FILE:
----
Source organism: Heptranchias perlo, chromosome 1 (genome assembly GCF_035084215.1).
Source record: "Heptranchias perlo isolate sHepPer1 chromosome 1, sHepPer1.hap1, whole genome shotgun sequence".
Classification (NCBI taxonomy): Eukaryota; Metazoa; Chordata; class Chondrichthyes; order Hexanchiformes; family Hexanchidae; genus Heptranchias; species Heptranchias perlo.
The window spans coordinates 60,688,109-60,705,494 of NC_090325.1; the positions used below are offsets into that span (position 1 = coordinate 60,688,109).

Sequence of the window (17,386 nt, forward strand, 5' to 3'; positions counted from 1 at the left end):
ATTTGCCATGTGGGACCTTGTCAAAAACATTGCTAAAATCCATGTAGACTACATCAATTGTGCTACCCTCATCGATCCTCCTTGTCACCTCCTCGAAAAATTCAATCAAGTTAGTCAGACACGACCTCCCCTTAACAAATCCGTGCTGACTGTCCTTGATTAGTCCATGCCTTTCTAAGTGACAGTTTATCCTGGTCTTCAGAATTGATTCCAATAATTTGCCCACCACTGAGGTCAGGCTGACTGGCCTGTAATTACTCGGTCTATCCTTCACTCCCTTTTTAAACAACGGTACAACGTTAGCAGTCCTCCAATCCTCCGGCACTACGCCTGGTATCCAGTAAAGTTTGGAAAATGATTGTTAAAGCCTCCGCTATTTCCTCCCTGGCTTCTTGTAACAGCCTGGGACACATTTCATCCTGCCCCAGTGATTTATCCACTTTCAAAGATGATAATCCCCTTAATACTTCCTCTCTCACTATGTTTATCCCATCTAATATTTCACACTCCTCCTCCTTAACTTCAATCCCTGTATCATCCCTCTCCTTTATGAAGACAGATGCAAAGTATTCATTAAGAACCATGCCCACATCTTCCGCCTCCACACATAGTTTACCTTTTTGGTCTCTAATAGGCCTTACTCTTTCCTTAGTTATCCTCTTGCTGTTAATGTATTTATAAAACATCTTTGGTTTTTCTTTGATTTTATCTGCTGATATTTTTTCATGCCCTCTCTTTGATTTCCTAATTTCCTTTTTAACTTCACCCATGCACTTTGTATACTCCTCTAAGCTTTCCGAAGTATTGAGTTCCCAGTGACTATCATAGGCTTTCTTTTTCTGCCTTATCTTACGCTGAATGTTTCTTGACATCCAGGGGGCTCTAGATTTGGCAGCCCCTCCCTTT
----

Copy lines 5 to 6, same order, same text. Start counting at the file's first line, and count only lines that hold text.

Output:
Sequence of the window (17,386 nt, forward strand, 5' to 3'; positions counted from 1 at the left end):
ATTTGCCATGTGGGACCTTGTCAAAAACATTGCTAAAATCCATGTAGACTACATCAATTGTGCTACCCTCATCGATCCTCCTTGTCACCTCCTCGAAAAATTCAATCAAGTTAGTCAGACACGACCTCCCCTTAACAAATCCGTGCTGACTGTCCTTGATTAGTCCATGCCTTTCTAAGTGACAGTTTATCCTGGTCTTCAGAATTGATTCCAATAATTTGCCCACCACTGAGGTCAGGCTGACTGGCCTGTAATTACTCGGTCTATCCTTCACTCCCTTTTTAAACAACGGTACAACGTTAGCAGTCCTCCAATCCTCCGGCACTACGCCTGGTATCCAGTAAAGTTTGGAAAATGATTGTTAAAGCCTCCGCTATTTCCTCCCTGGCTTCTTGTAACAGCCTGGGACACATTTCATCCTGCCCCAGTGATTTATCCACTTTCAAAGATGATAATCCCCTTAATACTTCCTCTCTCACTATGTTTATCCCATCTAATATTTCACACTCCTCCTCCTTAACTTCAATCCCTGTATCATCCCTCTCCTTTATGAAGACAGATGCAAAGTATTCATTAAGAACCATGCCCACATCTTCCGCCTCCACACATAGTTTACCTTTTTGGTCTCTAATAGGCCTTACTCTTTCCTTAGTTATCCTCTTGCTGTTAATGTATTTATAAAACATCTTTGGTTTTTCTTTGATTTTATCTGCTGATATTTTTTCATGCCCTCTCTTTGATTTCCTAATTTCCTTTTTAACTTCACCCATGCACTTTGTATACTCCTCTAAGCTTTCCGAAGTATTGAGTTCCCAGTGACTATCATAGGCTTTCTTTTTCTGCCTTATCTTACGCTGAATGTTTCTTGACATCCAGGGGGCTCTAGATTTGGCAGCCCCTCCCTTT